7. The A-Team is on-board.

By bringing a wide array of people from end users, power users, quality assurance officers, BI consultants and data architects, a company can easily identify the A-Team from the business modeling activity. This A-Team will carry the momentum to execute the project and in the longer run participate in the BICC.

8. Nip the Evil in the Bud, Data Quality and Governance issues start surfacing

Although they seem to be a distraction and are separate programs themselves, Data Governance (and Quality) has to be addressed as early in the Data warehouse design phase as possible since the design elements can be either considerate of cleansing or assume that to be cleansed when it comes to the warehouse. Secondly, Data Quality fixes later in the value chain, (worst case, front end reporting) will cause greater deviations from standards and design and a solution based more on patches and work around.

9. Greater Transparency in design and architectural choices is observed.

Due to Business Modeling, the organization can better track down on individual decisions which underwent while designing micro elements in the design process. Usually data warehouse implementations which don’t start this way, eventually end up with a long audit trail of documentations and ‘memos’ which are hard to capture and even harder to manage.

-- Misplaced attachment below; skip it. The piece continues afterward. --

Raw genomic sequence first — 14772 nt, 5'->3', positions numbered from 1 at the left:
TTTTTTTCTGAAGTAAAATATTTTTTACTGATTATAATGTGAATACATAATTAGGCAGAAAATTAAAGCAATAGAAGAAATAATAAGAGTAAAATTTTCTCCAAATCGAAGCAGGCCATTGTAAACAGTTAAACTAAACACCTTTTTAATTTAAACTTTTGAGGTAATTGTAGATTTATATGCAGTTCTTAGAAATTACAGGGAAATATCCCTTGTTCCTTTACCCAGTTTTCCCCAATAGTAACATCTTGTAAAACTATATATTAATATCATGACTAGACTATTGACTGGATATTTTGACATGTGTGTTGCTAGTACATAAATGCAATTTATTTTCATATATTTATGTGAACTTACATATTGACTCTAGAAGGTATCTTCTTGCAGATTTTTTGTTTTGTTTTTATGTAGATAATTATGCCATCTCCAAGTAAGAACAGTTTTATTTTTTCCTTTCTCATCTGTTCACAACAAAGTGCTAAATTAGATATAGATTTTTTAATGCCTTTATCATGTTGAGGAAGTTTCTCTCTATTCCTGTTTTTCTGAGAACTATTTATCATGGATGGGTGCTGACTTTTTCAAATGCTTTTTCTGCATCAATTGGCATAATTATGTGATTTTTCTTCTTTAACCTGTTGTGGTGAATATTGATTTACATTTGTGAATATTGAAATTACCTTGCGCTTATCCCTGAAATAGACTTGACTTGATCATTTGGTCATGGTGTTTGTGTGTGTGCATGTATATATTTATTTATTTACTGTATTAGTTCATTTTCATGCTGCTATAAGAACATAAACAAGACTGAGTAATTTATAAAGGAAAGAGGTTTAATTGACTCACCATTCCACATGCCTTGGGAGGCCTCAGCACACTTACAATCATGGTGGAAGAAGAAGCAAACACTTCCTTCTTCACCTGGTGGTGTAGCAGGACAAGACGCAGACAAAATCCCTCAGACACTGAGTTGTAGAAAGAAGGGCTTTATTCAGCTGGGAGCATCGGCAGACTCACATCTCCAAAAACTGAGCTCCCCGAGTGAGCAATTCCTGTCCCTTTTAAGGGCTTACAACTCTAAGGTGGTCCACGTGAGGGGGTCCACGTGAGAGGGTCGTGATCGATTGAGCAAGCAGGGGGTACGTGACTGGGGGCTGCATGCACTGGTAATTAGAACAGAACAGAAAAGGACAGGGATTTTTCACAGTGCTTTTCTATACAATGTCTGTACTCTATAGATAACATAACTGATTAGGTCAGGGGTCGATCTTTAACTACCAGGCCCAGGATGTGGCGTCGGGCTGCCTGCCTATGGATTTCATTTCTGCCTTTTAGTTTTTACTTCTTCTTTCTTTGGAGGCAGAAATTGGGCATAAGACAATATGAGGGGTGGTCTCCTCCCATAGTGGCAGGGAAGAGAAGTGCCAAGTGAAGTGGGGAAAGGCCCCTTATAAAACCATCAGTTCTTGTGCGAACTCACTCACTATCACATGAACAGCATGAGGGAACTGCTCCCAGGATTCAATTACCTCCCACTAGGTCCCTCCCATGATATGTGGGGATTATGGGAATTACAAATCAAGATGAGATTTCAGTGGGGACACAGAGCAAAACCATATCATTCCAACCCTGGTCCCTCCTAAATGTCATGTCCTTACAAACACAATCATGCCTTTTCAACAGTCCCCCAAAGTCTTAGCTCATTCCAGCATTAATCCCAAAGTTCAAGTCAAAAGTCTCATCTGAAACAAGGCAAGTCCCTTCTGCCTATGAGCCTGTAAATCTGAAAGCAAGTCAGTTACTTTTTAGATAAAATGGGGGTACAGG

10. Overall project implementation times in principle, reduce.

Since the initial challenges are dealt upfront or are atleast discussed upfront, the overall project implementation times reduce. Lesser time is required to do exception management, lesser time is required in debating design choices and communication, and lesser number of surprises (in principle) have to be dealt with.

All in all, it is vital to involve the business users in the design process using business modeling approaches. There are several business modeling tools available in the market which assist in the process but at the end of the day, its the process of conducting such sessions that bear fruit.

Installing Ubuntu Unity on Toshiba NB200

Ok, its an exciting, liberating time. Nokia’s Maemo along with Intel brings MeeGo; JoliCloud rises as an alternative to Chrome OS infact even earlier than the much anticipated cloud OS from Google. Samsung relaases Galaxy Tab while JooJoo faced demise. Apple’s iPad sales continue to carry out and Ubuntu makes some radical strategic directions for its very popular linux distro.